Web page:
Additionally, in the food and Biopharmaceutical industries, the term sanitary equipment means equipment that is fully cleanable using Clean-in-place (CIP), and Sterilization in place (SIP) procedures: that is fully drainable from cleaning solutions and other liquids. The design should have a minimum amount of deadleg[6] or areas where the turbulence during cleaning is not enough to remove product deposits. In general, to improve cleanability, this equipment is made from Stainless Steel 316L, (an alloy containing small amounts of molybdenum). The surface is usually electropolished to an effective surface roughness of less than 0.5 micrometre, to reduce the possibility of bacterial adhesion to the surface.


The earliest evidence of urban sanitation was seen in Harappa, Mohenjo-daro and the recently discovered Rakhigarhi of Indus Valley civilisation. This urban plan included the world's first urban sanitation systems. Within the city, individual homes or groups of homes obtained water from wells. From a room that appears to have been set aside for bathing, waste water was directed to covered drains, which lined the major streets. Houses opened only to inner courtyards and smaller lanes.

Although the Romans had some elements of sanitation systems, especially related to wastewater collection and transport away from populated areas, there is little record of sanitation in Europe until the High Middle Ages. Unsanitary conditions were widespread throughout Europe and Asia throughout the Middle Ages, but there were no cataclysmic results until the 1300s when overpopulation of some regions created overcrowding and magnified the impacts of lack of sanitation.[7] Between 1348 and 1351 the plague killed 25 million Europeans or almost one third of the entire population.

Very high infant and child mortality prevailed in Europe throughout medieval times, due not only to deficiencies in sanitation but to insufficient food for the population that had expanded faster than agriculture[8]. Thus sanitation and food supply are looked upon as the balances of rapidly population in the period 1300 to 1600 in most of Europe, especially for the towns.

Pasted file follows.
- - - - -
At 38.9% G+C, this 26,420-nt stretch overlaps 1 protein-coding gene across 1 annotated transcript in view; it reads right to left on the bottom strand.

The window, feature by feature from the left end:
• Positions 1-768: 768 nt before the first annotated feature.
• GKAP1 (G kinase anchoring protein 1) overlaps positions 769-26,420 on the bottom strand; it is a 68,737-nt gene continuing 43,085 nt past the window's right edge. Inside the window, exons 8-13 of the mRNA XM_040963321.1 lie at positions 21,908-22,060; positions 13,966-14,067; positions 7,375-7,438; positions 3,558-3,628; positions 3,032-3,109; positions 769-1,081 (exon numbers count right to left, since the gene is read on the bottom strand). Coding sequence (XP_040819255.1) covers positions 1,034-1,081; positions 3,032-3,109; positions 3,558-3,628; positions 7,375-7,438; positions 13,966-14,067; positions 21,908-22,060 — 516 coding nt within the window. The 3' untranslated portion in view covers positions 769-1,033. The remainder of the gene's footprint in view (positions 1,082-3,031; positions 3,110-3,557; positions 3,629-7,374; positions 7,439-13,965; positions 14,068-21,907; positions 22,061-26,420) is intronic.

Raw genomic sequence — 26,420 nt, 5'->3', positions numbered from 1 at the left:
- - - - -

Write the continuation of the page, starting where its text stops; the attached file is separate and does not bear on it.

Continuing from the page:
Sanitation vehicle in New York City.
  1. .Environmental Biotechnology: Advancement in Water And Wastewater Application, edited by Z. Ujang, IWA Proceedings, Malaysia (2003)
  2. Typical U.S. water treatment standards
  3. Pacific Institute
  4. George Tchobanoglous and Frank Kreith Handbook of Solid Waste Management, McGraw Hill (2002)
  5. William D. Robinson, The Solid Waste Handbook: A Practical Guide, John Wiley and sons (1986)
  6. Treatment of deadleg plumbing areas
  7. Carlo M. Cipolla, Before the Industrial Revolution: European Society and Economy 1000-1700, W.W. Norton and Company, London (1980) ISBN 0-393-95115-4
  8. Burnett White, Natural History of Infectious Diseases

See also


Translations for: Sanitation

Français (French)

n. - installations sanitaires

Español (Spanish)

n. - higiene, saneamiento

中文(简体) (Chinese (Simplified))

n. - 公共卫生, 环境卫生, 下水道设施, 卫生设备, 盥洗设备

中文(繁體) (Chinese (Traditional))

n. - 公共衛生, 環境衛生, 下水道設施, 衛生設備, 盥洗設備

العربيه (Arabic)

n. - ‏(الاسم) جعل ألشيء صحيا‏

Русский (Russian)

n. - оздоровление, санация, улучшение санитарных условий, санитария, санитарная профилактика, водопровод и канализация, ассенизация

Dansk (Danish)

n. - hygiejne, sanitetsvæsen, sanitet, teknisk hygiejne

Nederlands (Dutch)

n. - afvalverwerking, rioolwaterzuivering

Deutsch (German)

n. - Kanalisation, Hygiene

Ελληνική (Greek)

n. - υγιεινή, εξυγίανση, αποκομιδή αποβλήτων και σκουπιδιών από σπίτια

Italiano (Italian)

n. - igiene, fognature, nettezza urbana

Português (Portuguese)

n. - saneamento (m)

Svenska (Swedish)

n. - renhållning, sanitär utrustning, sanitära anläggningar, hälsovård

한국어 (Korean)

n. - 공중 위생, 위생 시설, 하수구 설비

日本語 (Japanese)

n. - 公衆衛生, 衛生設備

עברית (Hebrew)

n. - ‮תברואה, סניטציה, גהות‬

বাংলা (Bengali)

n. - পরিচ্ছন্নতা

Pilipino (Tagalog)

n. sanitasyon; gawaing pangkalinisan

External links

de:Abwasserentsorgung Template:WikiDoc Sources